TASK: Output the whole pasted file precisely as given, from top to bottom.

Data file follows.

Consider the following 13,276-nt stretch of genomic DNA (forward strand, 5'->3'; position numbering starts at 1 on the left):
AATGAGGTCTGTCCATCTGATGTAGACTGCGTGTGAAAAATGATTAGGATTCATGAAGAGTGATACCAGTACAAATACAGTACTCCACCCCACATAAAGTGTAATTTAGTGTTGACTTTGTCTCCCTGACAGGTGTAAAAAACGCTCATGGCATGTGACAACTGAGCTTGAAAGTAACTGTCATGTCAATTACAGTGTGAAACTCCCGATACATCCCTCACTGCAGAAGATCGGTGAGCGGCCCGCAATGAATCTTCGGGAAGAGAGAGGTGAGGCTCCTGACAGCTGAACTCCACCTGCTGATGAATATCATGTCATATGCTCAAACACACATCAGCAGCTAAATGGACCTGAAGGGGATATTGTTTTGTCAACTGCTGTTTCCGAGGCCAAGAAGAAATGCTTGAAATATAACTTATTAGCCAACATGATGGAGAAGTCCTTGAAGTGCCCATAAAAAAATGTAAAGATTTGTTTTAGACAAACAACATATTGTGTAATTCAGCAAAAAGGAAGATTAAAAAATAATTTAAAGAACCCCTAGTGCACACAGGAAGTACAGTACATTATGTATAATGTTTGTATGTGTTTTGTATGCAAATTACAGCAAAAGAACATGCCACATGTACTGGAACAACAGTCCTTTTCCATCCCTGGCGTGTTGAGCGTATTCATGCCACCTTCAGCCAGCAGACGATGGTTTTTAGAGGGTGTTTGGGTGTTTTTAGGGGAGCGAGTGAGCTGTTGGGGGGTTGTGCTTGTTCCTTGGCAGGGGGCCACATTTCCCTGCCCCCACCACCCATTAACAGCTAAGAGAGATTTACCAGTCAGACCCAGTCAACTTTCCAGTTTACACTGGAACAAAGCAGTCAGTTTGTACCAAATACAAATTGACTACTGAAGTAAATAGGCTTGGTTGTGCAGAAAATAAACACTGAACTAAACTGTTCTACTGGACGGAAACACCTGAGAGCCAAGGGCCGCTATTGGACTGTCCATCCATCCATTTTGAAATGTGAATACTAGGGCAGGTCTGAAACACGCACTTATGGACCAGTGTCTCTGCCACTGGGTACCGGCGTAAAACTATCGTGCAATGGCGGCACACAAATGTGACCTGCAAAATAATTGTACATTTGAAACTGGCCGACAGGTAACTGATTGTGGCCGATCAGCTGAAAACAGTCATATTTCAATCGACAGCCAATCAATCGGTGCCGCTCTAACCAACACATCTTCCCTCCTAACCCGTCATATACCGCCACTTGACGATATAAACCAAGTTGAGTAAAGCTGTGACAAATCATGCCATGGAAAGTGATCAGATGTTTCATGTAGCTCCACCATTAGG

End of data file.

Consider the following 13,276-nt stretch of genomic DNA (forward strand, 5'->3'; position numbering starts at 1 on the left):
AATGAGGTCTGTCCATCTGATGTAGACTGCGTGTGAAAAATGATTAGGATTCATGAAGAGTGATACCAGTACAAATACAGTACTCCACCCCACATAAAGTGTAATTTAGTGTTGACTTTGTCTCCCTGACAGGTGTAAAAAACGCTCATGGCATGTGACAACTGAGCTTGAAAGTAACTGTCATGTCAATTACAGTGTGAAACTCCCGATACATCCCTCACTGCAGAAGATCGGTGAGCGGCCCGCAATGAATCTTCGGGAAGAGAGAGGTGAGGCTCCTGACAGCTGAACTCCACCTGCTGATGAATATCATGTCATATGCTCAAACACACATCAGCAGCTAAATGGACCTGAAGGGGATATTGTTTTGTCAACTGCTGTTTCCGAGGCCAAGAAGAAATGCTTGAAATATAACTTATTAGCCAACATGATGGAGAAGTCCTTGAAGTGCCCATAAAAAAATGTAAAGATTTGTTTTAGACAAACAACATATTGTGTAATTCAGCAAAAAGGAAGATTAAAAAATAATTTAAAGAACCCCTAGTGCACACAGGAAGTACAGTACATTATGTATAATGTTTGTATGTGTTTTGTATGCAAATTACAGCAAAAGAACATGCCACATGTACTGGAACAACAGTCCTTTTCCATCCCTGGCGTGTTGAGCGTATTCATGCCACCTTCAGCCAGCAGACGATGGTTTTTAGAGGGTGTTTGGGTGTTTTTAGGGGAGCGAGTGAGCTGTTGGGGGGTTGTGCTTGTTCCTTGGCAGGGGGCCACATTTCCCTGCCCCCACCACCCATTAACAGCTAAGAGAGATTTACCAGTCAGACCCAGTCAACTTTCCAGTTTACACTGGAACAAAGCAGTCAGTTTGTACCAAATACAAATTGACTACTGAAGTAAATAGGCTTGGTTGTGCAGAAAATAAACACTGAACTAAACTGTTCTACTGGACGGAAACACCTGAGAGCCAAGGGCCGCTATTGGACTGTCCATCCATCCATTTTGAAATGTGAATACTAGGGCAGGTCTGAAACACGCACTTATGGACCAGTGTCTCTGCCACTGGGTACCGGCGTAAAACTATCGTGCAATGGCGGCACACAAATGTGACCTGCAAAATAATTGTACATTTGAAACTGGCCGACAGGTAACTGATTGTGGCCGATCAGCTGAAAACAGTCATATTTCAATCGACAGCCAATCAATCGGTGCCGCTCTAACCAACACATCTTCCCTCCTAACCCGTCATATACCGCCACTTGACGATATAAACCAAGTTGAGTAAAGCTGTGACAAATCATGCCATGGAAAGTGATCAGATGTTTCATGTAGCTCCACCATTAGG